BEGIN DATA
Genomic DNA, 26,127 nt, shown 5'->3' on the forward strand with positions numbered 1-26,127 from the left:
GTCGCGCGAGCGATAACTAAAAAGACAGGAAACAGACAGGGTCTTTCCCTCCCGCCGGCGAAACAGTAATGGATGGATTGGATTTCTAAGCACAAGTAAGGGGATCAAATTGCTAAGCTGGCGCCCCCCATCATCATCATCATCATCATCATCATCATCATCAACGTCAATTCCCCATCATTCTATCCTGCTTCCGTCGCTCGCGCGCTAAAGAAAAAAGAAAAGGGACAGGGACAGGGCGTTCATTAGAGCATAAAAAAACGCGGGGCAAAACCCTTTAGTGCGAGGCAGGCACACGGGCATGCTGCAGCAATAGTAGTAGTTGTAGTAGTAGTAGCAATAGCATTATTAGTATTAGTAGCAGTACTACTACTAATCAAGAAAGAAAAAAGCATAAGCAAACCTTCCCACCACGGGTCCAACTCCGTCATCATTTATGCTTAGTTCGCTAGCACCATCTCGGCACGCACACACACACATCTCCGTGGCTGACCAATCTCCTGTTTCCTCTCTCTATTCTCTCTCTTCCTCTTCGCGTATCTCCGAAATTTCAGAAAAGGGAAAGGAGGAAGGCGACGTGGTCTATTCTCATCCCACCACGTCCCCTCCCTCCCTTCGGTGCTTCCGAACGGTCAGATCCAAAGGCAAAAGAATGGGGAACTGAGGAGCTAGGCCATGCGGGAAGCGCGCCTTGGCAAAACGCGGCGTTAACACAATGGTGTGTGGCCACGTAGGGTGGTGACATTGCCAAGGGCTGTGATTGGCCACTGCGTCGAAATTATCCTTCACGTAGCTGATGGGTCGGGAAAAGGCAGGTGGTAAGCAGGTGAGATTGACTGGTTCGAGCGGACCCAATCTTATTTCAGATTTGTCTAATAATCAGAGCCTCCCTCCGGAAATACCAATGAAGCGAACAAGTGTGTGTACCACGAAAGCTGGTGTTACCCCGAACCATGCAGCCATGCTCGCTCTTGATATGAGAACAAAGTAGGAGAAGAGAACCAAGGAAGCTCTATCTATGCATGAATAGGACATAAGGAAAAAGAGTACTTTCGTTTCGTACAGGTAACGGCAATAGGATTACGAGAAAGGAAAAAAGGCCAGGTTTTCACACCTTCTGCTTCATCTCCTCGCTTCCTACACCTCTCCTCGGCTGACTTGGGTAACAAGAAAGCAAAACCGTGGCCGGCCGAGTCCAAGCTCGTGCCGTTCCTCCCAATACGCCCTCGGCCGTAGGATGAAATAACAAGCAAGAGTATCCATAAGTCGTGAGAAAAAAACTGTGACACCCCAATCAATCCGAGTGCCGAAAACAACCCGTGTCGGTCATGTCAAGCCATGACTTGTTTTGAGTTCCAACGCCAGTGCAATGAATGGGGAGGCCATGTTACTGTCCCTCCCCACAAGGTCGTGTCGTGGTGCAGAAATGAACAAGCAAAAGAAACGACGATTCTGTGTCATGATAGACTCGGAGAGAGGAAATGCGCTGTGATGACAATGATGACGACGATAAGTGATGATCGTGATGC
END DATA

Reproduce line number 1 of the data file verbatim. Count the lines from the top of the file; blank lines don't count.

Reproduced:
Genomic DNA, 26,127 nt, shown 5'->3' on the forward strand with positions numbered 1-26,127 from the left: